West blasts Iran for inspector ban
Vienna – Western countries on Wednesday condemned Iran for its decision to bar key nuclear inspectors from the country, saying this was a clear attempt to intimidate the UN atomic watchdog.
In a joint statement to the 35-member board of the International Atomic Energy Agency here, Britain, France and Germany slammed the Islamic republic over its so-called "de-designation" of inspectors.
In June, Tehran revoked the permits of two experienced IAEA inspectors, alleging they had made "false" reports to the agency about Iran's nuclear programme.
"We wish to draw the board of governors' attention to the seriousness of the 'de-designation' measures against inspectors, about which Iran notified the IAEA on June 10," the statement said.
It was read to the closed-door assembly by France's ambassador to the IAEA, Florence Mangin, and a copy was obtained by AFP.
"These measures are aimed at officials of the agency who have acquired experience of Iran's nuclear programme. The Iranian authorities are clearly trying to intimidate the agency so as to influence its ability to report to the board and undermine its ability to effectively implement the safeguards regime in its territory," Mangin said.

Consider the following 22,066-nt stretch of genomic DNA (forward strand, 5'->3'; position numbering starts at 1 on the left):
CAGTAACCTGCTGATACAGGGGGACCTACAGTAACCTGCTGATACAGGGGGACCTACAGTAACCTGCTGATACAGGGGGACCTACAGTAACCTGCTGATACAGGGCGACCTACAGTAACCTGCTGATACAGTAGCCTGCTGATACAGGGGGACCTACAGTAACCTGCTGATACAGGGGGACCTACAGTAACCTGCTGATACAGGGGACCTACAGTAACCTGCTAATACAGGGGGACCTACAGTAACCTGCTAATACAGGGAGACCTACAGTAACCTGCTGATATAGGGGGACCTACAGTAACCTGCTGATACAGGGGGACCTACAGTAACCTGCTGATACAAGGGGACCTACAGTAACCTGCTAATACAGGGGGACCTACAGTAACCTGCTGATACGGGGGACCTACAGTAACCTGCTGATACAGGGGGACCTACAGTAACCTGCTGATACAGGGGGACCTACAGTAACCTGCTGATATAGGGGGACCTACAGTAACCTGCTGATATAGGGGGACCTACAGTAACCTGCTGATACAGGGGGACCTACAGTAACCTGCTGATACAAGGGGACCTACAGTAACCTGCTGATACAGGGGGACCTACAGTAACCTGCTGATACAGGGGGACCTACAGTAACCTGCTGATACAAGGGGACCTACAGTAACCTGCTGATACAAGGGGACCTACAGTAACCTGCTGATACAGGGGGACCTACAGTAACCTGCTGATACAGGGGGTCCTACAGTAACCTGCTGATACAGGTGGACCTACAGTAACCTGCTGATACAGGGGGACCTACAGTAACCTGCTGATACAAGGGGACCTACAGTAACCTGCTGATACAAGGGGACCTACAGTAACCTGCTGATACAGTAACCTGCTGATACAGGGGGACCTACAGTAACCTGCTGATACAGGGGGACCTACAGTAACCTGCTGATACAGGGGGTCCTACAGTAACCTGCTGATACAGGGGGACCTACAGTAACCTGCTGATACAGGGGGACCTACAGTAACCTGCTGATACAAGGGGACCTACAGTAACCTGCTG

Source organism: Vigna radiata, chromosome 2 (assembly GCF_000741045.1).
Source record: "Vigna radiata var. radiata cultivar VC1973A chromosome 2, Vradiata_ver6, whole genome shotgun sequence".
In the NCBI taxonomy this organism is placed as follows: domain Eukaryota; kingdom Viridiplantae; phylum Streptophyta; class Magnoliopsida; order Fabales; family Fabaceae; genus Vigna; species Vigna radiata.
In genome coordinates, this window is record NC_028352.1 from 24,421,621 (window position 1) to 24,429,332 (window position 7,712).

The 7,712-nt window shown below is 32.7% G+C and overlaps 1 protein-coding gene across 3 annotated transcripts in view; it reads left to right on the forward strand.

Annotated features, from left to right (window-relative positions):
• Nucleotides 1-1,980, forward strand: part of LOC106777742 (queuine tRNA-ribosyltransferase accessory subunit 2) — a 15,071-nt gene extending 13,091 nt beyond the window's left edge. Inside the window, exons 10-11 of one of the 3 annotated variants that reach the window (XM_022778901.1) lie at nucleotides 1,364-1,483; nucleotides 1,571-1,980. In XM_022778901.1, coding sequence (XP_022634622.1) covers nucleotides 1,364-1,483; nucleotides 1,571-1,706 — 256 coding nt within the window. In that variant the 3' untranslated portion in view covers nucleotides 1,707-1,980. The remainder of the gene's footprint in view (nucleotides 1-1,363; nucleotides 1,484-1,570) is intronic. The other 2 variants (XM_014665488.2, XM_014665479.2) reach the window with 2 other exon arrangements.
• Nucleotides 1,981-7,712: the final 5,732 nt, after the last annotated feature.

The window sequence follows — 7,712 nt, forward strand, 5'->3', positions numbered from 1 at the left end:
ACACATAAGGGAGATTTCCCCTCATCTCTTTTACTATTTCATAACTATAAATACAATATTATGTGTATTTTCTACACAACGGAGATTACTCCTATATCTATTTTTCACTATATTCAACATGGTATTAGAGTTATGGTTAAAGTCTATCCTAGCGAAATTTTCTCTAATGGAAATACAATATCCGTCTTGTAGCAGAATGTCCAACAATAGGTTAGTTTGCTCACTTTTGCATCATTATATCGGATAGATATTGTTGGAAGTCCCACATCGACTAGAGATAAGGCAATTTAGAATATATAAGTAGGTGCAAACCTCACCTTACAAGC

Washington's envoy Glyn Davies said it was "unprecedented for a state to reject inspectors because they report accurately... what they see and what they hear.
"To that end, the United States fully supports the IAEA's denunciation of Iran's treatment of certain inspectors, which we consider a clear effort to intimidate inspectors and thereby influence the conclusions of inspectors in Iran," Davies said in his own separate address to the board.
IAEA chief Yukiya Amano complained earlier this week, and in his latest report on Iran, that Tehran's decision to bar experienced inspectors was "hampering" the agency's work.
But Iranian ambassador Ali Asghar Soltanieh rejected such suggestions.
"They're trying to make an issue (out of this)," Soltanieh told reporters on Monday, insisting it was Iran's right, under the terms of its safeguards agreement with IAEA, to vet inspectors. Furthermore, member states were not obliged to provide a reason for such a decision.
It was "ridiculous" for the agency to complain about the decision to bar just two inspectors when there was a pool of "over 150 inspectors" to draw from, Soltanieh said.